Public Health in South Africa


PRETORIA, South Africa — Steep racial, social and economic inequalities further complicate South Africa’s fight against COVID-19. With high rates of HIV/AIDS and tuberculosis (TB), the country’s efforts to quell the spread of COVID-19 through lockdowns and the diversion of medical resources are ever so important. However, in many ways, COVID-19 is acting as a catalyst for better public health. Initiatives are already underway to revitalize public health in South Africa while addressing multiple problems at once, such as combining TB and COVID-19 testing sites, as well as streamlining medication delivery.

Public Health in South Africa

South Africa is a country of 57 million people with a per capita income of $13,090. Life expectancy at birth is 67 years for women and 61 years for men. Additionally, the infant mortality rate is 36 per 1,000 live births. South Africa is home to the world’s largest HIV/AIDS outbreak. Roughly 12% of the South African population is HIV-positive, and over 2 million HIV-positive people are not on antiretrovirals. TB and HIV/AIDS are both among the top 10 most common causes of death in South Africa.

South Africa learned crucial lessons about public health from the early stages of its HIV/AIDS response. Twenty years ago, South African leaders barred the public access to antiretrovirals, because they believed such medications were poisonous. Instead, they advised people to treat AIDS with beetroot or garlic. Studies show that the misinformation regarding HIV/AIDS from that administration cost 300,000 lives. After a change in leadership and a series of lawsuits, the government spent millions on antiretrovirals and launched a community health campaign to stem the spread of misinformation. They also received help from the United States of America’s PEPFAR (the President’s Emergency Plan for AIDS Relief).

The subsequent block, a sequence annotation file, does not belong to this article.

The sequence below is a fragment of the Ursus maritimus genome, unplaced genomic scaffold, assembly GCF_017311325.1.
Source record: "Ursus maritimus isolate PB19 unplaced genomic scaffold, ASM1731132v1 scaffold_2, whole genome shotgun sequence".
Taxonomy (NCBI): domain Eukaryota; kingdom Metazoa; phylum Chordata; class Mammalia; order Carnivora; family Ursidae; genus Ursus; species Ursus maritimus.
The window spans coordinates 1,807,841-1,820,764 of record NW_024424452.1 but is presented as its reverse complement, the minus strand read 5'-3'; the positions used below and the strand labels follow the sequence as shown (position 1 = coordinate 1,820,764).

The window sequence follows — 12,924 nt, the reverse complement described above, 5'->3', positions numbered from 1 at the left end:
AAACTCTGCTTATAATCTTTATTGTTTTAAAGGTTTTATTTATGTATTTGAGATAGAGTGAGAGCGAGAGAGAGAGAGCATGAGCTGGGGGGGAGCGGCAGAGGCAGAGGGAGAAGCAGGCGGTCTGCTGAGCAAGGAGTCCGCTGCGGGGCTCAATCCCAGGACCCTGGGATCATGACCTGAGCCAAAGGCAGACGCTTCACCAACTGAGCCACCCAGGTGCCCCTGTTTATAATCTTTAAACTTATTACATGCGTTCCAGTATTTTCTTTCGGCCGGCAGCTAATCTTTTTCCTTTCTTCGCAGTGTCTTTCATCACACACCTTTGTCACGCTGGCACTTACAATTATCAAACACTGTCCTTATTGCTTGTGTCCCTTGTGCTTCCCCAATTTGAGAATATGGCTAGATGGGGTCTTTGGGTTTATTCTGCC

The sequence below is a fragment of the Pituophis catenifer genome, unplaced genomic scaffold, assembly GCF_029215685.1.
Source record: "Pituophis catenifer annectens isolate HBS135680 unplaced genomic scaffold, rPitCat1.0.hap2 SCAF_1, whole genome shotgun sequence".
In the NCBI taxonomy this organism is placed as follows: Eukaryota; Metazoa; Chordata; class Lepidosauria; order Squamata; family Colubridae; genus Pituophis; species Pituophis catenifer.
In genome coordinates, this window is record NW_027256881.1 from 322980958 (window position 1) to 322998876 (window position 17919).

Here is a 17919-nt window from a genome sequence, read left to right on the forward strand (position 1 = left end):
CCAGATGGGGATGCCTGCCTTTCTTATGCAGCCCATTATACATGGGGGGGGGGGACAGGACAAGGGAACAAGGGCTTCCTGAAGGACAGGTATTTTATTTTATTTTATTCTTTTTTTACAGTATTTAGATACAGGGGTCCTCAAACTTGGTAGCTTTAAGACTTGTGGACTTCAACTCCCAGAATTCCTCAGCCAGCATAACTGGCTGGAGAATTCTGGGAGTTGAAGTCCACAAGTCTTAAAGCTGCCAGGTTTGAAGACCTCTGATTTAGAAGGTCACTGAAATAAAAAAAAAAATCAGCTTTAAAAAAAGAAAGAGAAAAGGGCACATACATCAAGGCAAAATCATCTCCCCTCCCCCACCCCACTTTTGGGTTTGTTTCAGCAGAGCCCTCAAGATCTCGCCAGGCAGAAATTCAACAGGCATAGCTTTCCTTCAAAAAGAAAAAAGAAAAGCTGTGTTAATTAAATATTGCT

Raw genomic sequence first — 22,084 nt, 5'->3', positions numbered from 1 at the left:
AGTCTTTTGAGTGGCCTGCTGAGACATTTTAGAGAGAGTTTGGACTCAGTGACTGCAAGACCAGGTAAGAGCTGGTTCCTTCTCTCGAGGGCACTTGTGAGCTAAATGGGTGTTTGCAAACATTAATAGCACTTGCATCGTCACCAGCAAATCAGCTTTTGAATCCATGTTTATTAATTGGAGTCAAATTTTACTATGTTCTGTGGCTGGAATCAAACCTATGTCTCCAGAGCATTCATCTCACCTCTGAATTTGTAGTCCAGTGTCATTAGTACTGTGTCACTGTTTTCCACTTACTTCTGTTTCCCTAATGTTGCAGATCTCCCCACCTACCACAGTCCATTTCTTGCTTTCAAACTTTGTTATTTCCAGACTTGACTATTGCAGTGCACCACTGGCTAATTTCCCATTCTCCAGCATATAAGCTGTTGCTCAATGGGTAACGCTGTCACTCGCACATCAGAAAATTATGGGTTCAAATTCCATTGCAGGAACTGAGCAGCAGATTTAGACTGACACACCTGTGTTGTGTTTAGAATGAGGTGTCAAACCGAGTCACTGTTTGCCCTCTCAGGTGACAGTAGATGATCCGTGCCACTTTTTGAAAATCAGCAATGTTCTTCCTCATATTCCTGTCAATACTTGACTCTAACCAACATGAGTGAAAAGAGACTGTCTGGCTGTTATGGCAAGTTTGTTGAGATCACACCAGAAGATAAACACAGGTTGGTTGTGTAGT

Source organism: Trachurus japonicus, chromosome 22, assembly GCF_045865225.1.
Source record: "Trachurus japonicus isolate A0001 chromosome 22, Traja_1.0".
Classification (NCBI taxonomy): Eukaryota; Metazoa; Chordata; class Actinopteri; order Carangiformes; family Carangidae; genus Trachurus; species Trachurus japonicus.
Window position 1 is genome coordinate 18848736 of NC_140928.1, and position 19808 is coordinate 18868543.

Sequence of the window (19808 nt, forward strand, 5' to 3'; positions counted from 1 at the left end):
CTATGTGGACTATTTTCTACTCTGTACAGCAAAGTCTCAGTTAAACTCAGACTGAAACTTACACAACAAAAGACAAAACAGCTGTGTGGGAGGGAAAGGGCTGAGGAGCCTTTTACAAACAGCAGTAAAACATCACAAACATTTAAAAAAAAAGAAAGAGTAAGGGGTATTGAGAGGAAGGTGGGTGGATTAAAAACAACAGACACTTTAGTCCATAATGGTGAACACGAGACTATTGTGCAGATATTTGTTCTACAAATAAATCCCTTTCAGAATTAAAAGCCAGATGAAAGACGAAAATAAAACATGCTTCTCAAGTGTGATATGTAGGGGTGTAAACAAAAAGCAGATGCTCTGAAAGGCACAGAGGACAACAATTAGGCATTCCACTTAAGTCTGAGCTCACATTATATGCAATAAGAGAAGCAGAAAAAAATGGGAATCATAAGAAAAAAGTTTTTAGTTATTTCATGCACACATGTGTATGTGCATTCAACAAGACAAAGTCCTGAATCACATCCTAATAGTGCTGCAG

COVID-19 in South Africa

South Africa’s experience with HIV/AIDS control allowed it to execute an early and strong response to COVID-19. A strict lockdown was implemented before a single COVID-19 death occurred. Included in their response was the institution of a curfew from 11:00 pm to 4:00 am and a mandate requiring South Africans to wear masks. The government also banned alcohol sales to ease the burden on the national healthcare system. This decision was based on the reasoning that alcohol leads to fights, domestic violence and binge drinking.

Despite these efforts, South Africa remains the hardest-hit country in Africa. Over 250,000 people have been infected with COVID-19 and more than 4,000 people have died from the virus. In response to the rapidly increasing caseload, which is doubling every two weeks, the country has extended its state of emergency. Although large public spaces, such as basketball arenas and convention centers, have been converted into field hospitals, there is a shortage of healthcare workers. Contact tracing has also been very difficult, due to a backlog in testing causing a two-week waiting period before patients receive their results.